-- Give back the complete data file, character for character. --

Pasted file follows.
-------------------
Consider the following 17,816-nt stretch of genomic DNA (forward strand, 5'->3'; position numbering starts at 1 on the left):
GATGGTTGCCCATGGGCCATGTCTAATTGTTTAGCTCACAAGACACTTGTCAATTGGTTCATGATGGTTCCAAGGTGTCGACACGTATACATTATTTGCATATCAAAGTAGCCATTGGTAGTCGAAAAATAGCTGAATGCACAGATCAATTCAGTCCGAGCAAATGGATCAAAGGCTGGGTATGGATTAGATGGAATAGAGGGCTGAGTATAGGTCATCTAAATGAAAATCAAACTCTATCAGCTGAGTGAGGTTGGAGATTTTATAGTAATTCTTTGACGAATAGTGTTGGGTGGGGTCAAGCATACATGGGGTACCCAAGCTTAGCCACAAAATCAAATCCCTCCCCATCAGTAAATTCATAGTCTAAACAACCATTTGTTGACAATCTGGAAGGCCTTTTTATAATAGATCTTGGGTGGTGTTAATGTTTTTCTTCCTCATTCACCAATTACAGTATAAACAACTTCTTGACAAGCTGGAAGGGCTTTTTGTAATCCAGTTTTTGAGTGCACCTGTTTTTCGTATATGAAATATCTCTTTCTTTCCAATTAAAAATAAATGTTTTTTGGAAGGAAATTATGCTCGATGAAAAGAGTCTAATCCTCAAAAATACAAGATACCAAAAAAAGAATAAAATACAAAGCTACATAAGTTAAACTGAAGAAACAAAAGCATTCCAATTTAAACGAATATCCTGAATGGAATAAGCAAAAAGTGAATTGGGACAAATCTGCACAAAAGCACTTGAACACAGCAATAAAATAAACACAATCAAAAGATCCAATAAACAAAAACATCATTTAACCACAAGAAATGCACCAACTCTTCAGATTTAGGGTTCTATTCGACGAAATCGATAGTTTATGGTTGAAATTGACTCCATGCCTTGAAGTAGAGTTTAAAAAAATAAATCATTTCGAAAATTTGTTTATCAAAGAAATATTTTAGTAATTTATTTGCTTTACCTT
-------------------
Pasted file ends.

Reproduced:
Consider the following 17,816-nt stretch of genomic DNA (forward strand, 5'->3'; position numbering starts at 1 on the left):
GATGGTTGCCCATGGGCCATGTCTAATTGTTTAGCTCACAAGACACTTGTCAATTGGTTCATGATGGTTCCAAGGTGTCGACACGTATACATTATTTGCATATCAAAGTAGCCATTGGTAGTCGAAAAATAGCTGAATGCACAGATCAATTCAGTCCGAGCAAATGGATCAAAGGCTGGGTATGGATTAGATGGAATAGAGGGCTGAGTATAGGTCATCTAAATGAAAATCAAACTCTATCAGCTGAGTGAGGTTGGAGATTTTATAGTAATTCTTTGACGAATAGTGTTGGGTGGGGTCAAGCATACATGGGGTACCCAAGCTTAGCCACAAAATCAAATCCCTCCCCATCAGTAAATTCATAGTCTAAACAACCATTTGTTGACAATCTGGAAGGCCTTTTTATAATAGATCTTGGGTGGTGTTAATGTTTTTCTTCCTCATTCACCAATTACAGTATAAACAACTTCTTGACAAGCTGGAAGGGCTTTTTGTAATCCAGTTTTTGAGTGCACCTGTTTTTCGTATATGAAATATCTCTTTCTTTCCAATTAAAAATAAATGTTTTTTGGAAGGAAATTATGCTCGATGAAAAGAGTCTAATCCTCAAAAATACAAGATACCAAAAAAAGAATAAAATACAAAGCTACATAAGTTAAACTGAAGAAACAAAAGCATTCCAATTTAAACGAATATCCTGAATGGAATAAGCAAAAAGTGAATTGGGACAAATCTGCACAAAAGCACTTGAACACAGCAATAAAATAAACACAATCAAAAGATCCAATAAACAAAAACATCATTTAACCACAAGAAATGCACCAACTCTTCAGATTTAGGGTTCTATTCGACGAAATCGATAGTTTATGGTTGAAATTGACTCCATGCCTTGAAGTAGAGTTTAAAAAAATAAATCATTTCGAAAATTTGTTTATCAAAGAAATATTTTAGTAATTTATTTGCTTTACCTT